I’m actually a little disappointed that the first Q-asker didn’t have a problem with smells because there’s a product out there called ExStink that I feel would be so satisfying for her to use on her mattress. But you’re here and so yay, you get to use this stuff! It’s a powder, so you’ll sprinkle it all over the mattress and leave it for an hour to pull the smells up. Normally, you’d vacuum the powder up, but since you don’t have one you should get a new mini dustbrooom, something along these lines, and brush the powder off. And do buy a new one — it won’t cost that much and I don’t want you using a dirty broomlet on your bed. If there's any extra powder the brush didn’t get off the mattress, dampen a cloth and run it over the surface to pick up the excess. You can also run the same set of tricks using plain old baking soda.
You might also want to consider buying a handheld vacuum; a quick review of Amazon turned up a number of pretty affordable options, including one that is shaped like a shark. You should absolutely buy that and then use it to menace your pets.
If you don’t want to use a powder option, you could also take a page from the Good Housekeeping article upcolumn and spray the mattress with Lysol or any other similar disinfecting spray. Just remember not to saturate the mattress and give it plenty of time to dry before resheeting.
My mom's a big bargain shopper, so when she found a queen sized duvet that matched my bedroom, I told her to go for it. It's a great duvet except for one thing: It produces ridiculous amounts of lint. It's dark brown and the lint is white, pilly, and everywhere. It reappears within hours of making the bed, and have you ever tried to lint roll a queen sized bed? I tumble-dried it extra long last time to try and knock some of the lint off, but that didn't really seem to help at all. Should I just pretend it's on purpose and say it's "Freshly Fallen Snow" pattern?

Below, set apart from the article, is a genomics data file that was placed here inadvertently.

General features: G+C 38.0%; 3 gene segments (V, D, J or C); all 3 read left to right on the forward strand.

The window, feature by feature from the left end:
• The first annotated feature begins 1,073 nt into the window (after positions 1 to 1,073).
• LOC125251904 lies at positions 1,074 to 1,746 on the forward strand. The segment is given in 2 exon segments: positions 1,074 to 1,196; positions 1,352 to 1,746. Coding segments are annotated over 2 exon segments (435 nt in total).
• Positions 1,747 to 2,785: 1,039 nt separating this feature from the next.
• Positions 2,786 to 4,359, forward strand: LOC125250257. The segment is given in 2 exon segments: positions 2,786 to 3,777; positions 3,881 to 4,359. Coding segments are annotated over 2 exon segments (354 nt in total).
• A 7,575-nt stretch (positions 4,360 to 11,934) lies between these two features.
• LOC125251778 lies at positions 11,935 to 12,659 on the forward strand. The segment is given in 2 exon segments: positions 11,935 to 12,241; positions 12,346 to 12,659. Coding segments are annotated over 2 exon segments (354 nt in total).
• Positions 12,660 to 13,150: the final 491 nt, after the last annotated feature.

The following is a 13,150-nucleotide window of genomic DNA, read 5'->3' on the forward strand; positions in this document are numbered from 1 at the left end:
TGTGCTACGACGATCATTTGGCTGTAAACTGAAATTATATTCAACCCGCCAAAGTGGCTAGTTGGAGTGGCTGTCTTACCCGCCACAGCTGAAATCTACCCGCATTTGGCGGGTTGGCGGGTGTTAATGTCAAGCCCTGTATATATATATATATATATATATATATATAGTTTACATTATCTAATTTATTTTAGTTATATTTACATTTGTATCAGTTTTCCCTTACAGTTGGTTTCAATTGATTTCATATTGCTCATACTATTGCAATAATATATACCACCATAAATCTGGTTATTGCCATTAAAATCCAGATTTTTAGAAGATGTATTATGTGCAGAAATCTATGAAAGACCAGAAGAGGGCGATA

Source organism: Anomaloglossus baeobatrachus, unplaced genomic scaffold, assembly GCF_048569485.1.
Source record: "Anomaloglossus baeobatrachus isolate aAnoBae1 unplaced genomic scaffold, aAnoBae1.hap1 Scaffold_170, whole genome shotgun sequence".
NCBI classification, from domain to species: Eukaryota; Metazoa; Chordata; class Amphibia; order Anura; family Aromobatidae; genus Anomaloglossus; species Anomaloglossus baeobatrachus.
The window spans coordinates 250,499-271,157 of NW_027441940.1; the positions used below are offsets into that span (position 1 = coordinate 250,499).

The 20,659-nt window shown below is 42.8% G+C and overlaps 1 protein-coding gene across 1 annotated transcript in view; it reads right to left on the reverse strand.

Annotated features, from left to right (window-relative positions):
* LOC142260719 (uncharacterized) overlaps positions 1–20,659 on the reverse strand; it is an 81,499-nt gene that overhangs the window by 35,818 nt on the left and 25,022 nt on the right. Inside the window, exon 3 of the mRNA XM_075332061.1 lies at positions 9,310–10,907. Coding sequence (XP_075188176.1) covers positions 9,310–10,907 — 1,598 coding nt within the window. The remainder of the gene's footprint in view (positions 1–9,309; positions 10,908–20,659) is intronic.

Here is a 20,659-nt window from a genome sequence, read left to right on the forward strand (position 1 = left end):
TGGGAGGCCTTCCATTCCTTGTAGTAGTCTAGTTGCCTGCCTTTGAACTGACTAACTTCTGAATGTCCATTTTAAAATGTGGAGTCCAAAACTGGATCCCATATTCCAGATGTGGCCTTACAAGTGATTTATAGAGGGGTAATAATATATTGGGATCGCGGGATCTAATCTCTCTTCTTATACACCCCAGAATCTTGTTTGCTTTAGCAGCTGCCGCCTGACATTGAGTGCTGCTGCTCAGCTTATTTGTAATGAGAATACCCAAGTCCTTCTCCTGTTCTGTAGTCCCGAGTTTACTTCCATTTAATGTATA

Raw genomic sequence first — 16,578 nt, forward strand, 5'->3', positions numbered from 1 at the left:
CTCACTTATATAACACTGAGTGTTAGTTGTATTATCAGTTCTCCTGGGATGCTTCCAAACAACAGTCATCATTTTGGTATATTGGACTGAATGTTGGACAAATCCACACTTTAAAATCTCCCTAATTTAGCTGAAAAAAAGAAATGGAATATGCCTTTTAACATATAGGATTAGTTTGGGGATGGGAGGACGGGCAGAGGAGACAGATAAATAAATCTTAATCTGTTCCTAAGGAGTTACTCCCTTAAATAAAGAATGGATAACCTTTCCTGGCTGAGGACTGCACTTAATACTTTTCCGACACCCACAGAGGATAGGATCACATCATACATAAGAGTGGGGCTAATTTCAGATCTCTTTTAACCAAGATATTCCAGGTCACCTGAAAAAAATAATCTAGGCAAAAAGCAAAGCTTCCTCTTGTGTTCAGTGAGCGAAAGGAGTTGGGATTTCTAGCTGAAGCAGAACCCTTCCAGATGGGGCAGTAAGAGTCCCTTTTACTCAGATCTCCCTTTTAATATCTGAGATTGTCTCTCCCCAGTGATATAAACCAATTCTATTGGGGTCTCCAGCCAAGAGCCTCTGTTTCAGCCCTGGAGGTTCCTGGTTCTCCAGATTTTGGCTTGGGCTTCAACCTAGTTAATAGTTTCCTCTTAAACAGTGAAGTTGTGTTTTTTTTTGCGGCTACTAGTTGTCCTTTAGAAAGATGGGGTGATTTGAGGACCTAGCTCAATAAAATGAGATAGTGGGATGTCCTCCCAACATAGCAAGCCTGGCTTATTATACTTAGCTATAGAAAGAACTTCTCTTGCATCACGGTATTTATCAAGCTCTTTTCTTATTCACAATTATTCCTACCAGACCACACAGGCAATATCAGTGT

Real talk time: I think you ended up with a lemon of a duvet cover. But if you’re hellbent and determined to keep it there are a few options.
You gave no indication in your letter as to what is/might be causing the lint, so I can’t really help you, prevention-wise, but if you’re washing the duvet with towels or jersey sheets or fleece anything no no no stop doing that. Is it possible that whatever comforter situation you’ve got stuffed inside the duvet is causing the pilling? If so, deal with that in some way.
Moving along to coping skills: I’m actually super excited to share my very favorite DIY lint removal trick — and I learned this while working at Vogue so you know it’s the real deal: FedEx pouches. I know, I just killed you dead, didn’t I? Just peel the brown wax paper backing off the pouch and use the sticky side to pull swaths of lint off the duvet.
There’s a product on the market that basically replicates the principle, so if you’re not a person who has easy access to a mailroom from which you can gank a stack of FedEx pouches, check out StickySheets.
There are also lint rollers that are designed specifically for large surfaces, which are also great for those with hair-on-furniture issues, which of course none of you have because you’ve already gotten rid of your cats and your men.
I use a really rich night moisturizer on my face, and I've noticed that it rubs off on my pillowcases to the point that it doesn't really come off in the wash. My "clean" sheets still have darker spots that look greasy. This is concentrated on my pillowcases, but if I've gone crazy on the body lotion, I notice that it happens to the actual sheets, too. Is there anything I can do to rectify the situation?
Sure thing! You could certainly toss a cup of ammonia in with your wash — you know how I’m always banging on about how ammonia is aces on grease? Right, and lotion is just grease for your body. If that feels really, really wrong to you, you can try using a cup of white vinegar in the laundry; it won’t do quite the job of ammonia, but it will help. Applying a solvent-based stain treatment like Shout to the stained areas before washing is also an option, though it sounds like your problem might be too big for spot treatments to be realistic.
The last time we talked about grease stains the commentariette went bananas singing the praises of Pine Sol for this purpose. The ladies suggest doing a 30-minute pre-soak before laundering as usual.
Jolie Kerr is not paid to endorse any of the products mentioned in this column, but she sure would be very happy to accept any free samples the manufacturers care to send her way! Are you looking for a green alternative to the suggestions found here? Because we’ve got some! More importantly: Is anything you own dirty?